brynn, 24 Feb 2010What happened to Wibree nokias ultra low power bluetooth???read my post below, this is not to replace bluetooth, this is to get rid of the USB-plug.
This is the future!
Imagine this, wireless charging of battery, wireless "USB" transfer, stereo-bluetooth.
No ports on a phone! More resistant to water and moisture. More slimmed edges.
Missing is the virtual or built in SIM, but surely SIMs will have to change in the future.
With that and you can seal all cracks.
Now its just the small mic-pinhole, but there are techniques to make this almost an none issue. The same goes for the speaker holes.
So whats happening here is that a lot of companies are struggeling to get their technique to become standard.
Anonymous, 24 Feb 2010Ops apology sir, but is about 200MB and not 100MB!why should it be 200 MB ?
just google or search on other sites how big audio-rips of this CD is and you will get sizes between 80MB and 105 MB ...
i really do not believe that wma is so inferior to mp3 compression, that it would bloat the size to 200 MB.
my point stands... this "new" technology is nothing special, as i could achieve even better bandwith with WIFI N already years ago.
Nokia can do whatever they like its their money, which i think most of you are forgetting!
i am not an iPhone user and if you got nothing useful to say, you should not have said or wrote anything at all (if you had been raised up properly by nowadays standards).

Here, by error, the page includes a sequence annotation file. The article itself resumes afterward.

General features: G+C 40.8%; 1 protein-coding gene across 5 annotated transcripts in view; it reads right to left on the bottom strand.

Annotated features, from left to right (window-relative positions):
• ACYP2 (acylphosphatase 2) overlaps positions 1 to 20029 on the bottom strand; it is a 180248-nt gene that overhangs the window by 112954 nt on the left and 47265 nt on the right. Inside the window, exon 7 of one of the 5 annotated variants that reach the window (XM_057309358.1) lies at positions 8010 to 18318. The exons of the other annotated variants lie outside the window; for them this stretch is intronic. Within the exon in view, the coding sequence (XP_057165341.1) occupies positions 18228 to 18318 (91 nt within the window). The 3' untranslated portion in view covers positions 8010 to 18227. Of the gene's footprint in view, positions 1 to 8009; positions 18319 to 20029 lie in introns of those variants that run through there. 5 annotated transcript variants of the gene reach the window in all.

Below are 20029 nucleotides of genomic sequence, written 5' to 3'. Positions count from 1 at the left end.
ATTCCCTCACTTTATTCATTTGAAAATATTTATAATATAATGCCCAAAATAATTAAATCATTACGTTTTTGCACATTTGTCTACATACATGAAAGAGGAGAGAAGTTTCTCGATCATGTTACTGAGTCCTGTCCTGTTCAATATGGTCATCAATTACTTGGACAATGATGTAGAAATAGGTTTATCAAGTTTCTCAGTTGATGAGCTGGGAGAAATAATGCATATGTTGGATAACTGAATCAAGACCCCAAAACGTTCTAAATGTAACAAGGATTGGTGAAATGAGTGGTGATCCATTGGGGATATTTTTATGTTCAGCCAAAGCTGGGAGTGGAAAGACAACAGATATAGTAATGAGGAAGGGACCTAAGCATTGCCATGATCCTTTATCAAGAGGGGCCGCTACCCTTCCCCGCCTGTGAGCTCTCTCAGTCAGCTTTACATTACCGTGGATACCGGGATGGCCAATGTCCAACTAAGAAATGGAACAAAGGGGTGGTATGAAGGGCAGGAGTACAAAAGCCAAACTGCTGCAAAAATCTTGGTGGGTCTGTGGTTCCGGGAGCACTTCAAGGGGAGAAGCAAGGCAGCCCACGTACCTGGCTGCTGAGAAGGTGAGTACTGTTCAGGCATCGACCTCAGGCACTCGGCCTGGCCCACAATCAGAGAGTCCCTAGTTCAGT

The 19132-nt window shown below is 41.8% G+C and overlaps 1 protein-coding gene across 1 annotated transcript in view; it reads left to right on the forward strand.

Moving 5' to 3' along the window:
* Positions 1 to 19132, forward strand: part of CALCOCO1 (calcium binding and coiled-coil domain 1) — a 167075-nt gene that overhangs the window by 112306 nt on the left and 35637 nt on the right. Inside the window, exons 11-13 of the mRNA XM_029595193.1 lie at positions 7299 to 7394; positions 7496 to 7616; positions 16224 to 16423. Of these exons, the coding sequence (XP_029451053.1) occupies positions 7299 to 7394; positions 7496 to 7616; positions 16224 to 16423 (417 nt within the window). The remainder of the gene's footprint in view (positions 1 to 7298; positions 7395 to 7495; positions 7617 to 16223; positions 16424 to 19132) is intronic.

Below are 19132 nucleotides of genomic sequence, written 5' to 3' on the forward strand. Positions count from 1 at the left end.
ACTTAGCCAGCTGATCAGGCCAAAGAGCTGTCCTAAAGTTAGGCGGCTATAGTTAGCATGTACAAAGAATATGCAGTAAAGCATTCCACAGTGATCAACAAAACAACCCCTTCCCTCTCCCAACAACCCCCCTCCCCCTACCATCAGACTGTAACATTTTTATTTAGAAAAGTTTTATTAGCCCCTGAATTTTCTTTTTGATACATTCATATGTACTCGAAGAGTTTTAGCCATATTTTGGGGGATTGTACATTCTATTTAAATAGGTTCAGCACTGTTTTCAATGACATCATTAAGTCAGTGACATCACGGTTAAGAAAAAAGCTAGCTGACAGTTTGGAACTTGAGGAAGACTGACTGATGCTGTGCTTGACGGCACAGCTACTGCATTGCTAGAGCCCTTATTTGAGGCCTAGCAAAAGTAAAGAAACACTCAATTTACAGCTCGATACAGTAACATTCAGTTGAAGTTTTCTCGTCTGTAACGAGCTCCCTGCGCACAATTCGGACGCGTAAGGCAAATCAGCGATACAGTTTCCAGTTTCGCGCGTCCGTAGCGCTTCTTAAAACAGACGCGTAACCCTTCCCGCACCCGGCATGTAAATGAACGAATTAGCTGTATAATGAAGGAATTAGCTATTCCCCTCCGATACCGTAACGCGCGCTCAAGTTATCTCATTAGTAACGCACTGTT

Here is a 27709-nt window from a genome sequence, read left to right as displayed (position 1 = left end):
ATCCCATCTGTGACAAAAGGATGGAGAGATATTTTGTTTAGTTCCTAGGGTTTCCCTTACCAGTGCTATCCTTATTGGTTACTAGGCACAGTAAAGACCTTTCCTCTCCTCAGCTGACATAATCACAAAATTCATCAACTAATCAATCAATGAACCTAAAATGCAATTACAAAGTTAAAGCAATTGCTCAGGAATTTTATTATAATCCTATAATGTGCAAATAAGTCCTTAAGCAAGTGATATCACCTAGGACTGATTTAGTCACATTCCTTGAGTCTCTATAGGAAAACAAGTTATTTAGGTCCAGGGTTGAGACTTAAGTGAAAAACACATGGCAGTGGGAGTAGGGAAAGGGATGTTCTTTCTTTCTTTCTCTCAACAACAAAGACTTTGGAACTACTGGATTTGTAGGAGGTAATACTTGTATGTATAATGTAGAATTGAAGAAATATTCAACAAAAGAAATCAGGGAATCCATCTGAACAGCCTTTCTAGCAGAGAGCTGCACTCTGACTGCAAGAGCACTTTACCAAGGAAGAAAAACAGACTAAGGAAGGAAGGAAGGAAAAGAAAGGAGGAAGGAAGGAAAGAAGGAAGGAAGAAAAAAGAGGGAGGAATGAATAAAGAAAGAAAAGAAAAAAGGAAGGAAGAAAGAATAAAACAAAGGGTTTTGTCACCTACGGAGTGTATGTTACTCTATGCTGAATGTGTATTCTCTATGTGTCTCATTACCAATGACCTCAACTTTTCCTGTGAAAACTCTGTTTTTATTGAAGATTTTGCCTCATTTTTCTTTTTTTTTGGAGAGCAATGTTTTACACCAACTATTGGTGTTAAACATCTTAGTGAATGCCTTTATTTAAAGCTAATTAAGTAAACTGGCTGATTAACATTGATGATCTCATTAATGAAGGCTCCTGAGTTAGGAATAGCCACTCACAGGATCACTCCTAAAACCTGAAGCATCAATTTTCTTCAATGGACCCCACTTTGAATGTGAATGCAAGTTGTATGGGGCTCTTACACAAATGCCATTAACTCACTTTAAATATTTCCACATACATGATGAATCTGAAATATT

i did not actually notice what album it was, but just for the sake of it being a marketing video (a bad one, i must add) i am still skeptic, why i would be amazed by this. i am not even as amazed as the tone of the narrators voice about it.
we are talking about transfering 100 MB in 10 seconds, which (MMC writing speed aside) would make the achievement of this device a wireless close-range transmission bandwith of 10MB/s.
thats pretty much what you get with any low cost WIFI Draft N router. I think it was nearly 2 years ago, when i owned one of them and i got a transmission bandwith of theoretically 150Mb/s in 3 metres distance to my router. For those to lazy to do the math 150 Megabit/s equals around 18.75 MByte/s.
so how is this a great achievement, when this was already possible two years ago. the latest phones do support WIFI 802.11n, so all they probably did is update the firmware of the WIFI-module of the N900 and laid it on top of a disguised 802.11n- Router/Access Point.
there you got your copperfield
v1rtu4l, 23 Feb 2010i don't buy into that marketing crap...
first off, you would think nokia could afford some ... moreYou are being unfair.
It's Bruce Springsteen's Greatest Hits album. 18 tracks around 4:30 min each (270 seconds x 18 = 4,860 seconds).
Ovi has their music mostly in 192 kbps WMA.
So you have something around 750-850 millions of BITS (I'm being generous with the bitrate here).
Tranform into BYTES (/8) and you have something just around 100 MBYTES (possibly a bit less, since it's... well... online music ;-).
There you have it. According to you, the N900 can write at 10 MBYTES/s, which is basically what we have seen on the video.